Killer litter concerns lead Jurong West resident to take down potted plants from corridor ledge
Town council issued notice after member of public raised concerns
A woman who had placed more than 40 potted plants on the corridor ledge outside her Jurong West flat has removed half of them, after being asked to do so by her town council.
Last Tuesday, a member of the public posted online a photograph of the potted plants along the third-storey corridor of Block 502 Jurong West Street 51.
The plastic and ceramic pots, which were placed on both sides of the handrail on the ledge, were secured to it with metal wires wrapped around or drilled through the pots.
Speaking with Chinese language newspaper Shin Min Daily News, the person had raised her concerns about the growing number of pots and the potential danger they pose if they should fall down, and said she had alerted the Jurong-Clementi Town Council about the matter.
Two days later, the town council issued an advisory notice to the resident to remove the pots on the ledge that were facing outside, away from the corridor.
When The New Paper visited the corridor last Thursday at around 6pm, the owner, a housewife in her 50s who wanted to be known only as Mrs Ong, was taking down the pots on the outside section of the ledge to the corridor floor and inside her corner-unit flat.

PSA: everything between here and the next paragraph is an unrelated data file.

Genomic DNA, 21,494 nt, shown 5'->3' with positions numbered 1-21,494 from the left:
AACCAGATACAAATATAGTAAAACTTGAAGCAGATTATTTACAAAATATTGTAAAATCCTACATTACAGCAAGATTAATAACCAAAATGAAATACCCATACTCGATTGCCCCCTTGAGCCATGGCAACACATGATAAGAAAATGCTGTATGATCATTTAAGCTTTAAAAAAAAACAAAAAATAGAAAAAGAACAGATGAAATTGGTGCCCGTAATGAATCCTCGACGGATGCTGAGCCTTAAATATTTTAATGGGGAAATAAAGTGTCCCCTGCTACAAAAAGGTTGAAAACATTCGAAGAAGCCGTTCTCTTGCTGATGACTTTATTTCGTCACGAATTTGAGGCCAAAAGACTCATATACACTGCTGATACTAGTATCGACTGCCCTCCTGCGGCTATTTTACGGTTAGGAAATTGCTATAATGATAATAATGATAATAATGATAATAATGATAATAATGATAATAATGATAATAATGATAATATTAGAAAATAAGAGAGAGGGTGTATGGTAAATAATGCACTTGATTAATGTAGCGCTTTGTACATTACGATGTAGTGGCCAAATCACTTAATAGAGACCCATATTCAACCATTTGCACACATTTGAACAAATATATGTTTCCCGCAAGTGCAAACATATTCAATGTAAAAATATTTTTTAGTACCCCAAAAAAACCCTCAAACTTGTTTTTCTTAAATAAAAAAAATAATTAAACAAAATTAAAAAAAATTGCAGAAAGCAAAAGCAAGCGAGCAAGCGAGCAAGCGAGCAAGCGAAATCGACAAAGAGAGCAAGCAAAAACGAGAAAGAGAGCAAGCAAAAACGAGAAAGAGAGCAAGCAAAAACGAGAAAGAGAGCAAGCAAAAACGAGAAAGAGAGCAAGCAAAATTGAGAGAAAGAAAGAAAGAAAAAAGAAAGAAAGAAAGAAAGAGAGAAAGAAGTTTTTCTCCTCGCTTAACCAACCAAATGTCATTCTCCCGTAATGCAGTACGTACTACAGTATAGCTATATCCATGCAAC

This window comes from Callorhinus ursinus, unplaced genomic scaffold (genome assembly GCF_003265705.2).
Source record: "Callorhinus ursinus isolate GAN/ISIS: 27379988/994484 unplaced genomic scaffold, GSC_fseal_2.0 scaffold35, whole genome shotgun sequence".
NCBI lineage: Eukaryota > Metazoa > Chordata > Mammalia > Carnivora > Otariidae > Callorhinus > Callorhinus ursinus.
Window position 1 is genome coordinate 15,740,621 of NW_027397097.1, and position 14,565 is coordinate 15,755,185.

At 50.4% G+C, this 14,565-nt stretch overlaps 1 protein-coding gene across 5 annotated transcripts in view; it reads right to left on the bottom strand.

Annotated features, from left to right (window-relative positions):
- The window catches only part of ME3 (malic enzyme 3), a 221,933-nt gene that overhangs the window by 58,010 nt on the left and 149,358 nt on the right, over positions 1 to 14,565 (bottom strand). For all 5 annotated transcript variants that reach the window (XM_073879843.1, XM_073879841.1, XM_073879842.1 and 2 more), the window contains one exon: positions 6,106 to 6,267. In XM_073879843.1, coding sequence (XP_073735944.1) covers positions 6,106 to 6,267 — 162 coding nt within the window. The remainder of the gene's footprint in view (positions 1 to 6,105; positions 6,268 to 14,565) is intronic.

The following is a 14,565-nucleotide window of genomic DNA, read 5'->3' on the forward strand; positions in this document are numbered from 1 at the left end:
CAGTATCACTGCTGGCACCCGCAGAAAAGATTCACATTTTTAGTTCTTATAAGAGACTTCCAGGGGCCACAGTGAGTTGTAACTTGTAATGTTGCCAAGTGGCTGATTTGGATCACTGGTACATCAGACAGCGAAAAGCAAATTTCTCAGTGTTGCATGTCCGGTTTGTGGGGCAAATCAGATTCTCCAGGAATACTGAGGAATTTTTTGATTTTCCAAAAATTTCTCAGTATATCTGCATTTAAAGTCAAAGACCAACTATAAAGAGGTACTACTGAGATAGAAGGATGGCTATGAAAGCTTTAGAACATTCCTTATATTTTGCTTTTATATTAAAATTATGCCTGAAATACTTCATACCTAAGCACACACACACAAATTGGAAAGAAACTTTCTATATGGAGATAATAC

The some 20 pots that were facing inside were left on the ledge.
"I am sad to have to take them down because some flowers only bloom under direct sunlight, and they are a headache to take down because of the wiring I used to secure them to the handrails," said Mrs Ong, who moved into the flat with her husband last year.
"But when I see all my flowers every day I am very happy already," she added.
According to the Housing Board's safety guidelines to prevent killer litter accidents, residents should not place objects such as flower pots and clothes hanging racks on ledges of windows or balconies. If convicted of placing objects in a hazardous manner, they are liable to a maximum fine of $2,000.
Mrs Ong's next-door neighbour, who wanted to be known only as Miss Ng, said she did not have a problem with the flower pots on the corridor ledge.
"Mrs Ong is home almost all the time and tends to her plants every few hours. There would be more of a risk if she were never around," she said.
A saleswoman at the Boon Lay Gems outlet on the ground level directly below Mrs Ong's flat echoed her view, saying the pots were not a worry.
Wanting to be known only as Ms Tey, she said: "I wasn't worried because I didn't think the flower pots were going to fall.
"There is also a shelter over the ground-floor shops that will stop them from hitting anybody even if they should fall."